• Knives, forks, spoons, cup, bowl, and so on. A camping “mess kit” comprises a conveniently compact set of utensils.
  • Extra clothing, such as long underwear, socks, warm hat, brimmed sunhat, jacket, waterproof mittens, leather work gloves, rain poncho, sturdy boots, and so on. Remember that cotton is very cold when wet, but wool and specialty outdoor clothing (usually polyester) wick moisture and are warm when wet.  Consider including at least one item of clothing in bright red or hunter orange for visibility.
  • Supplies for special needs (prescription medicines, baby sling or carrier, diapers, extra glasses, etc.)
  • 25 kitchen-size garbage bags and lime or sewage treatment chemicals (powdered-type preferred) for garbage and toilet sewage. A few large heavy-duty garbage bags can double for raincoats, ground cloths, and shelter.
  • 50 feet of heavy-duty nylon string, paracord, or light rope.
  • Record of personal information, bank numbers, and important telephone numbers.
  • Spare checks and cash, preferably in small bills. Many Katrina victims were caught without any cash. Consider using a bank that has widespread branch locations so their records won’t disappear in a severe local disaster, which could leave you with no bank account access.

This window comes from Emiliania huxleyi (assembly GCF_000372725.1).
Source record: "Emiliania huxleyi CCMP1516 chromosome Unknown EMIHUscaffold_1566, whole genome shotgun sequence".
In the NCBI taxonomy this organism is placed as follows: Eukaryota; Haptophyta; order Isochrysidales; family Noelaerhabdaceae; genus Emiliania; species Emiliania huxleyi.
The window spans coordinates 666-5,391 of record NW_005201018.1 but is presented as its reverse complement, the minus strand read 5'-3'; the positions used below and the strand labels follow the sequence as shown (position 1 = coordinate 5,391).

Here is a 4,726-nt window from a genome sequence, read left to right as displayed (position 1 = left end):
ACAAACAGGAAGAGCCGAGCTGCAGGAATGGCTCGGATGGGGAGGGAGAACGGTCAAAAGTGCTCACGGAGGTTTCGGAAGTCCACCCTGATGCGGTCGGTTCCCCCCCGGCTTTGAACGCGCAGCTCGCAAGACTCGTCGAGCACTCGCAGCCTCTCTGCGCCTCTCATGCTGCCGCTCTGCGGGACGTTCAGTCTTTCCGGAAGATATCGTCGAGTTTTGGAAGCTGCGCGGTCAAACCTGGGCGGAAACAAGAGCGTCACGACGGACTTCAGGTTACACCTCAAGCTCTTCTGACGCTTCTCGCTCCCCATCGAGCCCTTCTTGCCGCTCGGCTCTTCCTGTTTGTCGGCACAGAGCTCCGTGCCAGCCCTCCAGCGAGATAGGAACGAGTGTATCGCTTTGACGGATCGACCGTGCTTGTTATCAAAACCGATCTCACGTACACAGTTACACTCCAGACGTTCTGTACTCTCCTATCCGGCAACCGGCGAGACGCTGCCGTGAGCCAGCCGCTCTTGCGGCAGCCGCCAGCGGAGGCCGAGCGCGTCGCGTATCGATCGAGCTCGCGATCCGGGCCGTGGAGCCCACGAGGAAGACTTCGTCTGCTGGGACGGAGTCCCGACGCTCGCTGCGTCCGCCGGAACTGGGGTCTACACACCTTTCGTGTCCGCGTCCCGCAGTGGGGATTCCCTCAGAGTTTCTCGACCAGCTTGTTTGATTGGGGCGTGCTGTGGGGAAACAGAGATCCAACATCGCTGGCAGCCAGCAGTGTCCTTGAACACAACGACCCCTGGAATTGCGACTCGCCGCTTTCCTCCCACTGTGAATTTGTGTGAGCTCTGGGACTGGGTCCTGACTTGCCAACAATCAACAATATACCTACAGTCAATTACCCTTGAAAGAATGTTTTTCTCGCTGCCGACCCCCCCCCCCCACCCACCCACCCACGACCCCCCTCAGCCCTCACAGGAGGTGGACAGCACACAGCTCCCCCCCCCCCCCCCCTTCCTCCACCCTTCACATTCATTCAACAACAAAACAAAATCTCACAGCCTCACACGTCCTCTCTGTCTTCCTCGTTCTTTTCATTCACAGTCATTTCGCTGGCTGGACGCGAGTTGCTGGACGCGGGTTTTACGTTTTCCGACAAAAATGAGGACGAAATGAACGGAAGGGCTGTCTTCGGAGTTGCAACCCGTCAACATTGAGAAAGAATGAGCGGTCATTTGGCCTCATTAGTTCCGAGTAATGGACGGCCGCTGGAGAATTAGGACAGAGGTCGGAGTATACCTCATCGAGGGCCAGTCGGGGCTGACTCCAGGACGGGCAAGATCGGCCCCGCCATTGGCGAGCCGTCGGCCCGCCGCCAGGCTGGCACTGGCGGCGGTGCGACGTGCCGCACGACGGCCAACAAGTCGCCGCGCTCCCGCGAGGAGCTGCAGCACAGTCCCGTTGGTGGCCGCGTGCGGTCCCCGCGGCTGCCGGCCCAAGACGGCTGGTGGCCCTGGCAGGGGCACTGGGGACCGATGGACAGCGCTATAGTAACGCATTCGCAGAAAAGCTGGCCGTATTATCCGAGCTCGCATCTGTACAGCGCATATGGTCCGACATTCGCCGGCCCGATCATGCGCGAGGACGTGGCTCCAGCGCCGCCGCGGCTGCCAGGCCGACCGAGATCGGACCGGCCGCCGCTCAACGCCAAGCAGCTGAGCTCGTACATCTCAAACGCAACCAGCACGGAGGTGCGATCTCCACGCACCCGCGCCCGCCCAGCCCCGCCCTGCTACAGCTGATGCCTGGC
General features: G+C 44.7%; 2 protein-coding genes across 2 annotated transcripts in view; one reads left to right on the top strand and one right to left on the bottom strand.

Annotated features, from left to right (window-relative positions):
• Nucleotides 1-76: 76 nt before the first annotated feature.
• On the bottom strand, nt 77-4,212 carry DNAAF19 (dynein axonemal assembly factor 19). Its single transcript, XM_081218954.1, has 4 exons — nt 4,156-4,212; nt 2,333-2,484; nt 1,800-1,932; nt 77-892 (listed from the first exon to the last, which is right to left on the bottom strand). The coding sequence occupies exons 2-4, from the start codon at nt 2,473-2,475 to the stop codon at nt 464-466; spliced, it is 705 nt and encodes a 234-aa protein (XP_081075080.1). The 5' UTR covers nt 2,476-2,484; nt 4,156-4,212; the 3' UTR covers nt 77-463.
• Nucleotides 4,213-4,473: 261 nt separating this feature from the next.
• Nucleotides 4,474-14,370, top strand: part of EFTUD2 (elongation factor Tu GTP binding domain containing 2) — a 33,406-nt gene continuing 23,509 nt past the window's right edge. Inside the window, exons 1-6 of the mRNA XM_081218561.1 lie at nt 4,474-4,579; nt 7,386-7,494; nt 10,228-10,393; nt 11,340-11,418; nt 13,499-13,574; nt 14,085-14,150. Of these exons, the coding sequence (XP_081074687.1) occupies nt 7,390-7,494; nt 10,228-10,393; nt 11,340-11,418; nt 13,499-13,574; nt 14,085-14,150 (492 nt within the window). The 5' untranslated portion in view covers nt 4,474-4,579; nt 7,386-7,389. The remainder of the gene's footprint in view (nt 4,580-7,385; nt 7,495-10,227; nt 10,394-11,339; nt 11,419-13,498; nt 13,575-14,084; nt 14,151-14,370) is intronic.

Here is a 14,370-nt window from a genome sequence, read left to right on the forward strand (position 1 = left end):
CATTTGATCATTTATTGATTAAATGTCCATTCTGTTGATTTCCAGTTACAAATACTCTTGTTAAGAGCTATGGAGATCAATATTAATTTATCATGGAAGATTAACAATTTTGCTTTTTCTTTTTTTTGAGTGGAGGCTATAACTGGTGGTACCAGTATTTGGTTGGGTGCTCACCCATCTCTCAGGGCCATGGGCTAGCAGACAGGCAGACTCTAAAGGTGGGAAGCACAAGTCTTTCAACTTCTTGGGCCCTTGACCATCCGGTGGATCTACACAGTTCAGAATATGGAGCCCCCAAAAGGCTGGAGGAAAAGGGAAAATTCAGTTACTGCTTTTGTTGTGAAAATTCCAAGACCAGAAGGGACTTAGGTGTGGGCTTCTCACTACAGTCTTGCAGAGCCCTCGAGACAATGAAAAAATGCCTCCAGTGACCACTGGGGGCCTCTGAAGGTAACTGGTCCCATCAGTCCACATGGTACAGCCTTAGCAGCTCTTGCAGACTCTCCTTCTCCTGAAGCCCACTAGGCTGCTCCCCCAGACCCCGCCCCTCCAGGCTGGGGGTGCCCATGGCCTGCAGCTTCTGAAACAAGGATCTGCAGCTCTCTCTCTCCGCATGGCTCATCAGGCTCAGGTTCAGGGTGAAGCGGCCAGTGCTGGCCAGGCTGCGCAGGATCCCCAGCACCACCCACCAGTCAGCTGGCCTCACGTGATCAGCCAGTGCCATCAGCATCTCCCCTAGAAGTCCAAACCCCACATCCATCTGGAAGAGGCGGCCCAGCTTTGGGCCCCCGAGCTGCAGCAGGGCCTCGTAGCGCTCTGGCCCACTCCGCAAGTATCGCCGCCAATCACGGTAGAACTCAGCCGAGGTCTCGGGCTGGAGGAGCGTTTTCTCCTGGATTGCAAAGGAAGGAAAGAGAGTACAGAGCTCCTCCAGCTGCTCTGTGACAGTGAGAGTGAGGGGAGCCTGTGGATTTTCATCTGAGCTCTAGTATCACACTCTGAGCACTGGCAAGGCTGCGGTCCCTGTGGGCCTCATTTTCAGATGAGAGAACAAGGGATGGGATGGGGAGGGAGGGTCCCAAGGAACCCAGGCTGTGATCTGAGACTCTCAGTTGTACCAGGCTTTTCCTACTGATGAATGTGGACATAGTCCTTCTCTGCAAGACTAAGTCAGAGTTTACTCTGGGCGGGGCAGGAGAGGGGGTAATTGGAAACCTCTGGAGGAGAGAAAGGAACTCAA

Optional Items to Consider

  • Tent and/or 50-foot roll of plastic sheeting for shelter.
  • A colloidal silver generator for making a broad-band antibiotic solution that can kill all known pathogenic bacteria (if you are without access to pharmaceuticals, this could save your life someday; see my books for details). Can also be used to preserve drinking water so it won’t grow bacteria, and will slowly purify water by killing pathogenic bacteria, although it takes a long time (typically several hours).
  • A compact stove with fuel, like one of the MSR multi-fuel stoves, along with a cook set. Good for boiling water, warming hands and feet, as well as for cooking.
  • Small container of dry tinder.
  • Pen and paper (i.e., something to write with and something to write on).
  • Deck of cards; reference sheet with card game rules.
  • Length of paracord or a paracord bracelet.
  • Small shovel, spade, or trowel.
  • Several freezer-duty, waterproof, zip-top plastic storage bags.
  • Small mirror for signaling.
  • Anything you can think of that would be useful to you on the run and can reasonably fit in your kit and be carried for three or more days.